Coaches such as VanDerveer set the standards players are supposed to live up to. But whether it's a lost shooting stroke, the aftereffects of a serious injury, a mental funk or some combination of the above, players inevitably fall off that pace. And as often as not, it's going to be an assistant stepping in to shepherd one back to the flock.
"I think that last year's coaching staff was very good -- I miss the assistant coaches from last year's coaching staff -- but this year's coaching staff brings something fresh," Stanford sophomore Rosalyn Gold-Onwude said. "They're funny; this year's coaching staff is laughing more. But they also bring a lot out of us. I also have a very personal relationship with Bobbie Kelsey. I've had a lot of highs and lows to the season, and when I was kind of struggling this season, she kind of helped me mentally get back into the flow of things."
For Kelsey, who came back to Stanford after stints at Virginia Tech, Western Carolina, Evansville and Florida, it all comes down to knowing how to reach people.
"Some players you know need more than others," Kelsey said. "Kayla [Pedersen] doesn't need a lot; she's self-sufficient. That's just her personality. Players like Ros, they need somebody to kind of help them and guide them a little bit more than maybe a Kayla. You learn them as you come in; you learn the players and learn their personalities. With Ros, in particular, she was just struggling. She didn't know how to get out of it. Some people can figure it out, and it's harder for some than others. But as a coach, that's our job. Our job is to see what they're doing and, when they're struggling, help them."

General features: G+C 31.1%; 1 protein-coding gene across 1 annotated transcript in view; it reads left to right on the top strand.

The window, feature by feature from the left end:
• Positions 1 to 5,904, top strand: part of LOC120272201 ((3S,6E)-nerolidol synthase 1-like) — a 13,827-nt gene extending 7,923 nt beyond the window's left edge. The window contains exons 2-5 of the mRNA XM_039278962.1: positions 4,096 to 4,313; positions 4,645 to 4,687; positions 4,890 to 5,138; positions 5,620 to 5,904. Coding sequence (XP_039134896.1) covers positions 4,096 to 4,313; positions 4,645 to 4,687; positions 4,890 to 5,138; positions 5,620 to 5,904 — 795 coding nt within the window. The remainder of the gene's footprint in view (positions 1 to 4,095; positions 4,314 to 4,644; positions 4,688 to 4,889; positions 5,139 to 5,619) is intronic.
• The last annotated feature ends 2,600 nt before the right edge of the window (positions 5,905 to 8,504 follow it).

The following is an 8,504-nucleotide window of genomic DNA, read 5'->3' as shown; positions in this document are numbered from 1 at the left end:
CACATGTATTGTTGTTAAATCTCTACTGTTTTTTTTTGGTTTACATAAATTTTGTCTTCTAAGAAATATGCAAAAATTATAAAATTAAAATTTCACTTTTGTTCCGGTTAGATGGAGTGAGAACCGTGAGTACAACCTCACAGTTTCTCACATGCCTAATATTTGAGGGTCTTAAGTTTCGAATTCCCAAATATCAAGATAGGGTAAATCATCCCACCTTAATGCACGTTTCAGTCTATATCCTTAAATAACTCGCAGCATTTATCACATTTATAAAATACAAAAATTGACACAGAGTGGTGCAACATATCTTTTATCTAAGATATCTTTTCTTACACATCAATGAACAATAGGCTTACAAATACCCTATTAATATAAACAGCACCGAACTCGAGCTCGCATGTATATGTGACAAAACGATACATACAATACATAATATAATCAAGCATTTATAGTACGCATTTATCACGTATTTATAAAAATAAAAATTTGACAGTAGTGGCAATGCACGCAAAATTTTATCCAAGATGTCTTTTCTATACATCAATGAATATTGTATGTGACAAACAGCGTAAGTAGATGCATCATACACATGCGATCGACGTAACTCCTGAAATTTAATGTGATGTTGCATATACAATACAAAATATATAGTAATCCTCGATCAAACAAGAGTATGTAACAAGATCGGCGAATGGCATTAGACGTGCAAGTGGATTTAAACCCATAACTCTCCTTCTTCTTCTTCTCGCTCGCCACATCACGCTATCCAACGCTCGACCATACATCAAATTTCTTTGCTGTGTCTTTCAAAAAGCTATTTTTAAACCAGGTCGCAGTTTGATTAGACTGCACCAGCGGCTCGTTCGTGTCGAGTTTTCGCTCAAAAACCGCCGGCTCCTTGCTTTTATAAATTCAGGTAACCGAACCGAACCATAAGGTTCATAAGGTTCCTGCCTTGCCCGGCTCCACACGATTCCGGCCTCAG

In the locker room after Sunday's win against Connecticut, VanDerveer singled out Gold-Onwude for the work she had put in during the season and the improvement she had made. Kelsey didn't get a chance to savor the recognition of a job well done; she was already courtside with Paye and Tucker, scouting Stanford's next opponent.
Sometimes the job requires a receptive ear. Sometimes it means hours in the film room. Other times it means a firm hand and a sharp whistle. Occasionally, it even means breaking out some poetry or improv comedy. The only constant is that assistant coaches have to be ready to do a little of everything.
Graham Hays is a regular contributor to ESPN.com's women's basketball coverage. E-mail him at Graham.Hays@espn3.com.